TP-Link Archer MR200(EU) V2.1 -- Bricking & Unbricking

Hi, Folks,

Truly thank to those who have contributed to the Wiki of Archer MR200 V1. I, however, would like to point out that there are two misleading information on the page. One is how to make a custom firmware, and the other is how to install the firmware.

As mentioned in the section of Make Custom Firmware, the outline of the process is to (1) cut off the header of TP-Link firmware, (2) extract the bootloader from the header-less TP-Link firmware, and (3) concatenate the extracted bootloader and the OpenWrt sysupgrade.bin to generate the recovery.bin which is recognisable by the router. After following the instruction to the letter, I reckon that the following commend of the 2nd step truncates the bootloader accidentally by 512 bytes.

dd bs=512 obs=512 skip=1 count=256 if=Firmware_NoHeader.bin of=MR200_Bootloader.bin

The correct one should be

dd bs=512 obs=512 count=256 if=Firmware_NoHeader.bin of=MR200_Bootloader.bin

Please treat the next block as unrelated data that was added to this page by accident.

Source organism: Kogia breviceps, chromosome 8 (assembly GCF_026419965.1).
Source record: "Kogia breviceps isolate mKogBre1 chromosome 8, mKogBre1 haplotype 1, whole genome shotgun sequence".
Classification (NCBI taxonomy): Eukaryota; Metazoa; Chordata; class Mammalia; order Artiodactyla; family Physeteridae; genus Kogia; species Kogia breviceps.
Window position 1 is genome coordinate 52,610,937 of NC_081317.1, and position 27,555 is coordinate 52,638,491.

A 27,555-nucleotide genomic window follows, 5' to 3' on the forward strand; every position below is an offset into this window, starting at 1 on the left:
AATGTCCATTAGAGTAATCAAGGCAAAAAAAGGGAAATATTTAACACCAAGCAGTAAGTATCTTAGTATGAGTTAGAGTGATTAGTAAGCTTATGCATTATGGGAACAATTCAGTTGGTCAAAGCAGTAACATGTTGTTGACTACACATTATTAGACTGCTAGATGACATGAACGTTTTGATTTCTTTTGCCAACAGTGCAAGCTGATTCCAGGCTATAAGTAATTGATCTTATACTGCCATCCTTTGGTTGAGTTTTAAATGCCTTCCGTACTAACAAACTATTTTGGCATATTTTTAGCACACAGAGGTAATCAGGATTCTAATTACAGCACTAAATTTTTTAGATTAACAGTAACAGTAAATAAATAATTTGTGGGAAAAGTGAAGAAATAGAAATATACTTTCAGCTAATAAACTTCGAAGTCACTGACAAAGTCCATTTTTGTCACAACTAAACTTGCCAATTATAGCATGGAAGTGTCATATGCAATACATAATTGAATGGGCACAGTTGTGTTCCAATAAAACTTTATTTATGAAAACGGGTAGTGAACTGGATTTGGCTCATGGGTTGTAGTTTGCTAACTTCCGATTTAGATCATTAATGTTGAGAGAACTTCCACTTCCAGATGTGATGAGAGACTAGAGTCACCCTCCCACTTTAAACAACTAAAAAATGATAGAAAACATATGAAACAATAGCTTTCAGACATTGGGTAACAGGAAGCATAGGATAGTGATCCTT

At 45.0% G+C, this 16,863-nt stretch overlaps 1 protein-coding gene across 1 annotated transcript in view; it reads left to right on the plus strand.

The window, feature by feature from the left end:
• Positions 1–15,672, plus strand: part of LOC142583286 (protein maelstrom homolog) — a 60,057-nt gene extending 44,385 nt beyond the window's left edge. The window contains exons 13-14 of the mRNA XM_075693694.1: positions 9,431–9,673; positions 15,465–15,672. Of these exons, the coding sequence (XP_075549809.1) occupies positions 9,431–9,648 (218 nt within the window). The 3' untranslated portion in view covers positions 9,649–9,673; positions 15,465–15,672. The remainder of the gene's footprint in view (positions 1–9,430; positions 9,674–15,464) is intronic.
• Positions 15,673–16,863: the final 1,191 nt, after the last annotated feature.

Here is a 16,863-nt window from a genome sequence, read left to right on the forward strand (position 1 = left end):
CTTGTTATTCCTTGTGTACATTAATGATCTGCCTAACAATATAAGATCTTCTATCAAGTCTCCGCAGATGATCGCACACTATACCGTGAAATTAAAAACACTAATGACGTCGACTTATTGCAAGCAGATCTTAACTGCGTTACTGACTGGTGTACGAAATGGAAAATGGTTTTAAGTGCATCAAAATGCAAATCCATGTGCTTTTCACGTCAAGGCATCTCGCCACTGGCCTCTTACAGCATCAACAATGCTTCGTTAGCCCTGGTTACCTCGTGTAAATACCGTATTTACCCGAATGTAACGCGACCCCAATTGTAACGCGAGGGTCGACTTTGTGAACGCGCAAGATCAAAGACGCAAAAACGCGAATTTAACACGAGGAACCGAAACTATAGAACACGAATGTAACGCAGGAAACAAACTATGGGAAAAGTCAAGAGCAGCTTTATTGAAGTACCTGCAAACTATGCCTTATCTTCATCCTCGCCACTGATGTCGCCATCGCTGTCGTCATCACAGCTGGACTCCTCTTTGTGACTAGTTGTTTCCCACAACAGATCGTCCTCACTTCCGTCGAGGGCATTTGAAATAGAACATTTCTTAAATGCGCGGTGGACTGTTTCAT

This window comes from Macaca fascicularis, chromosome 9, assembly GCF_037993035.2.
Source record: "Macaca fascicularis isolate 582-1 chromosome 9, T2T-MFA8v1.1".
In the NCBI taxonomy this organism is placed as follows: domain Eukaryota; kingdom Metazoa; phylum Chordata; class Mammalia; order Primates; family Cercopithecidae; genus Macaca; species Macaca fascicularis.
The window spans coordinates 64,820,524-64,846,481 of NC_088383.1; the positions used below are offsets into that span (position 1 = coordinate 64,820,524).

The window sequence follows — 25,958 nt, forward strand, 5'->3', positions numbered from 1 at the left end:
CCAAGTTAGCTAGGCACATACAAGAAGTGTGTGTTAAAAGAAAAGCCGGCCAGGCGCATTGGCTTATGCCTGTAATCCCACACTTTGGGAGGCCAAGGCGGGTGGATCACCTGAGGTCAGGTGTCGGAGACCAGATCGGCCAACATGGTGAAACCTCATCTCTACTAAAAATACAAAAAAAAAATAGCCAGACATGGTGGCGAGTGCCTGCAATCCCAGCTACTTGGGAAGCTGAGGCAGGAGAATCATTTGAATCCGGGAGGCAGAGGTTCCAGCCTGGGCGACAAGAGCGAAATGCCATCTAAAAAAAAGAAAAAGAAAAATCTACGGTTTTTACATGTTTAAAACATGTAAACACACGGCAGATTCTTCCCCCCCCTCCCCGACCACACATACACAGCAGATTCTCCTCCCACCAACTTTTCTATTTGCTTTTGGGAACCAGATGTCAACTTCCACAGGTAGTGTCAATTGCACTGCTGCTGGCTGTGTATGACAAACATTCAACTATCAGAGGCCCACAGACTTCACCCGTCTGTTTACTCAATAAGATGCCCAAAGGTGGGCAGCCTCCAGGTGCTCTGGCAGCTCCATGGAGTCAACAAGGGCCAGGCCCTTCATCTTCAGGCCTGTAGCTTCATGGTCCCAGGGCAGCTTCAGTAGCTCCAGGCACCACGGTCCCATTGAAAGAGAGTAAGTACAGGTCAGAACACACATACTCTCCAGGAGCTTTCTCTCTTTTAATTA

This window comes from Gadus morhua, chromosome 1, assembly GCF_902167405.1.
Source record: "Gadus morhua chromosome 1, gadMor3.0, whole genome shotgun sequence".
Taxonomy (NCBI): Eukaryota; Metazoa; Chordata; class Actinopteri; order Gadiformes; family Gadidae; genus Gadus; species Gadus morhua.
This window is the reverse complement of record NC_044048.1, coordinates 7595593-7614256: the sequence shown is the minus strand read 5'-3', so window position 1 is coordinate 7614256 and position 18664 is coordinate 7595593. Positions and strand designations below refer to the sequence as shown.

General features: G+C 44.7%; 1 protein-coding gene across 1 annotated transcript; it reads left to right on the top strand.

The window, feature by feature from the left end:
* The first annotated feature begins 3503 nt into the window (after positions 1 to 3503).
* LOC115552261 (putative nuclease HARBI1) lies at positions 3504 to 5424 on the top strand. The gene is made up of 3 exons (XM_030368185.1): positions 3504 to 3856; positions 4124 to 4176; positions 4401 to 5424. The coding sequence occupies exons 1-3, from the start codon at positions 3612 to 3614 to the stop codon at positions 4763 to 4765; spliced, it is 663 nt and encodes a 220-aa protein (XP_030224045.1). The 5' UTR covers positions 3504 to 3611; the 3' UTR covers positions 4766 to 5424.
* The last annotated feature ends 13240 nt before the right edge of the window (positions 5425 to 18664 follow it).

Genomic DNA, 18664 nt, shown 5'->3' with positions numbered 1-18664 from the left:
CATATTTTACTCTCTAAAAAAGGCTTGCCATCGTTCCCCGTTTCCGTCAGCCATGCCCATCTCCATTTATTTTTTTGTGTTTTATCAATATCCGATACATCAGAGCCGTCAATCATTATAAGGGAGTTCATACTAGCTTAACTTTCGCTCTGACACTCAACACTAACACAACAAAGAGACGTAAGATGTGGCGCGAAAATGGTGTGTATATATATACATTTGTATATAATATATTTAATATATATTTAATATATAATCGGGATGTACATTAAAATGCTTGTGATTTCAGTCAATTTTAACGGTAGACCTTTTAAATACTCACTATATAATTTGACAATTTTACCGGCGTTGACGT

Regarding OpenWrt installation, the misleading info is pretty minor. In the TFTP recovery mode, the router acts as a TFTP client rather than a TFTP server. Thus, the computer needs to be set up as a server to host the required recovery.bin.

The last thing I would like to share is how I forced the CH341A programmer to recognise the SPI flash (GD25Q64CSIG) of the bricked router via SOIC8 test clip without desoldering the flash from the board. Hopefully, it will be useful for folks who are in the pit.

During the journey of debricking the router by writing back the stock oem flash dump, I reckon it's next to impossible to get the flashrom programme (running on Debian x86-64 platform) to recognise the flash by repeatedly doing a series of actions including plugging in the programmer, launching the command and then unplugging the programmer. A workaround is to connect all the pins of flash to the programmer, except the Vcc pin. Then, plug the programmer into the USB port, launch the following script, and then connect the Vcc pin of the flash to the programmer.



while [ $unfound -eq 1 ];
	sudo flashrom -p ch341a_spi
sudo flashrom -p ch341a_spi -r dummy_dump.bin

The very first reading (dummy_dump.bin) is definitely wrong. But once the flash is recognised and the script exits, the subsequent readings will be identical.